Daniil Simkin is already well known in the dance world for his bravura technique. He also, less typically for a dancer, displays unparalleled media savvy and a keen awareness of the business. He seems ubiquitous as he dashes from one festival to the next during breaks from performing with American Ballet Theatre. With INTENSIO, a program of new dances he commissioned, Simkin is clearly making a major move. These star-driven shows are on the rise and we’ve seen several of them in the last few years but Simkin seems to be reaching for something more, making a serious attempt to become an impresario. With his ability to draw top notch talent to perform with him it should be fun to watch as he moves forward.

For the record, INTENSIO includes Céline Cassone of Les Ballets Jazz de Montreal and from ABT, Isabella Boylston, Cassandra Trenary, Hee Seo (who didn’t perform in this show), Alexandre Hammoudi, Calvin Royal III, James Whiteside, Blaine Hoven and Simkin. Cherry pick a terrifically talented bunch of dancers like this and it’s a guaranteed, can’t-miss evening of entertainment. It’s probably only a slight exaggeration to say that you could sell tickets just for the opportunity to watch these dancers in ballet class.

Jorma Elo’s Nocturne/Étude/Prelude featuring Simkin with Boylston and Whiteside opened the show. For me, this piece didn’t hit its stride until the closing Nocturne. The opening Toccata was choppy and staccato, seeming forced and more thought than felt. With the Étude, it began to loosen up and finally seemed like something was happening in the last segment. It ended before it could really have an impact. Gregory Dolbashian’s Welcome a Stranger was a dark, modern work. It was more of a mood piece than a narrative. Trenary surprised with her fluidity in a starkly modern piece while Hammoudi projected more personality than I think I’ve ever seen from him.

Two collaborations with Alexander Ekman completed the opening half of the program. The popular YouTube film Simkin and the City was much enjoyed. Simkin and the Stage paired film projection with Simkin dancing live. It began with a disquisition on the art of ballet by Jennifer Homans. Kind of dry and not much fun for me. It was the second half, when Simkin began to get personal and talk about himself and his early life that the piece took on some real poignancy. Home movies of his childhood training showed a serious faced boy and gave a feel for how hard he works to do what he does. We learned that he dreamed of becoming a dentist and likes apples and that his mother is taller than his father. It was refreshing to see behind the public persona.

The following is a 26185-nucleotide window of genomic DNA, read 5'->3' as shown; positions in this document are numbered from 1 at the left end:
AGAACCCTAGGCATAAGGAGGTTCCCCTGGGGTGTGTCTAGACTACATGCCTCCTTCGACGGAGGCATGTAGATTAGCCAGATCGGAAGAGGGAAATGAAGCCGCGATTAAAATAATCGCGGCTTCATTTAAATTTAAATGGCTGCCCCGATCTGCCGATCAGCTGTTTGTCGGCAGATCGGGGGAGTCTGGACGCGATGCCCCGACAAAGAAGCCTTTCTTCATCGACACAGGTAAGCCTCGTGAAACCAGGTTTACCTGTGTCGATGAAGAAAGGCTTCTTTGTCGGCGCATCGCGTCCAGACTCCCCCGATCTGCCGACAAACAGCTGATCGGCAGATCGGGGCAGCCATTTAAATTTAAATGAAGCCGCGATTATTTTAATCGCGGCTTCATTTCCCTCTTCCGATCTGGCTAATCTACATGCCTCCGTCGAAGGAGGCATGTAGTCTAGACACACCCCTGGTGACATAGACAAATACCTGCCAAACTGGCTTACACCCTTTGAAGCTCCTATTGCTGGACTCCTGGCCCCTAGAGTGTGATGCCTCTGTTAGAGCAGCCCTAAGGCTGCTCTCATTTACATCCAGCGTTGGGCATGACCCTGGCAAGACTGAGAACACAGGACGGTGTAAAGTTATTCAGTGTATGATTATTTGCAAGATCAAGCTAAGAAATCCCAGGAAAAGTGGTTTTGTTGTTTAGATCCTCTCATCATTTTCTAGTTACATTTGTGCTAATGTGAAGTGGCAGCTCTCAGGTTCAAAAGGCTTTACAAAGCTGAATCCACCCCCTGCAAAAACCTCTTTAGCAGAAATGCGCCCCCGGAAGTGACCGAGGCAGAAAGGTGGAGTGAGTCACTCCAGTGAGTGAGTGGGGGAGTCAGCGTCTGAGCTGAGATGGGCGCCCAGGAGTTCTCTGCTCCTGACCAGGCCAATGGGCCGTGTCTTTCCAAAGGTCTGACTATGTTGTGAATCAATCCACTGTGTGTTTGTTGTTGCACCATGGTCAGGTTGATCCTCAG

With Annabelle Lopez Ochoa’s fast-paced, fun choreography and imaginative lighting effects by Dimitrij Simkin (Daniil’s father) Islands of Memories was by far the strongest dance of the show. Ochoa managed to find time to give each of these great dancers some time in the spotlight to do what they do best. Cassone threw herself into it with wild abandon, Trenary was faultlessly fluid and lyrical Boylston nearly broke our hearts with her vulnerability. Among the men, Simkin flew and spun like a top, Whiteside was quick and powerful, and Royal was exuberant. Ochoa put it all together seamlessly, moving the dancers on and off the stage and changing up the pairings. It was lots of great dancing without devolving into a succession of tricks which had to be a temptation with so much talent to draw on.

Daniil Simkin is a keenly savvy showman with an astute understanding of what people want. While this program had some weak spots he clearly knew the pulse of the audience. Given that this was the New York City première, the audience for this show was fairly full of ballet insiders and luminaries who were pre-disposed to love it. The real test of Simkin’s future as an impresario will be putting together the next show, when expectations will be higher.